As the eMachines' case and configuration are predictable, so is its level of expandability. You get a spare graphics card slot, which we'd recommend taking advantage of first if you have any thoughts of making aftermarket upgrades. Even a $50 budget 3D card would free up some system memory and give you better overall performance. You can also add two PCI cards (once you get rid of the PCI modem card), a hard drive, and an extra optical drive, which is a typical amount of room for upgrading in a midtower PC. We wish you had two more memory slots to play with, like the ZT Affinity 7221Xa has. The eMachines T5274 has only two slots that are already populated, so to upgrade the memory, you'll have to replace the existing RAM.
eMachines' service and support policies are on par with the rest of the desktop industry. You get one year of parts and labor coverage, as well as phone support lines open from 5 a.m. to noon, PT, 7 days a week. That's a nice big support window so we're not too concerned that it's not technically 24-7, but we'd be happier if the phone number was toll-free. On the system itself you get the BigFix application to help you diagnose systems problems and to allow an eMachines tech to take remote control of your PC, if you're so willing. You'll also find a relatively useful array of support resources on the eMachines Web site.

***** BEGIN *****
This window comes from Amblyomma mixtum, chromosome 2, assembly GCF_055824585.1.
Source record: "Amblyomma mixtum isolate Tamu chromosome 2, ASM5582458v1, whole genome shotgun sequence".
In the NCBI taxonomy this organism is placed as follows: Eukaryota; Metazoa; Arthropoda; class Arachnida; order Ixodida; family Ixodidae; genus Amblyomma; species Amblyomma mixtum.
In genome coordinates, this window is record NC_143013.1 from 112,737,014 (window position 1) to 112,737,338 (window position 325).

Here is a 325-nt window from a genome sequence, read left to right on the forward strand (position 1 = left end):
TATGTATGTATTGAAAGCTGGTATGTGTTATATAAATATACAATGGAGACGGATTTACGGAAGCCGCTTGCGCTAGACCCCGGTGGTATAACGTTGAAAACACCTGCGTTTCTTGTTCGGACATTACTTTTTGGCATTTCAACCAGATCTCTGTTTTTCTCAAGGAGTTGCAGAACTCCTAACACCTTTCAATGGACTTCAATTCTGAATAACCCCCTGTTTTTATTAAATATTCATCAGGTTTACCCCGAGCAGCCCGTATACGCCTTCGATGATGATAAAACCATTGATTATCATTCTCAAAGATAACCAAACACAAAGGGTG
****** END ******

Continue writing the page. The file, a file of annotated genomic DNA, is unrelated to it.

Find out more about how we test desktop systems.
Windows Vista Home Premium; 2.0GHz Intel Dual Core Pentium E2180; 2GB 800MHz DDR2 SDRAM; 64MB shared Intel GMA 950 graphics chip; 320GB 7,200rpm Western Digital hard drive.
Windows Vista Home Premium; 2.2GHz AMD Phenom 9500; 3GB DDR2 667MHz SDRAM; 128MB (shared) Nvidia GeForce 6150SE graphics chip; 500GB 7,200rpm Western Digital hard drive.
Windows Vista Home Premium; 2.1GHz AMD Phenom X4 8450; 4GB DDR2 SDRAM; 256MB (shared) ATI Radeon HD 3200 graphics chip; 500GB 7,200rpm Seagate hard drive.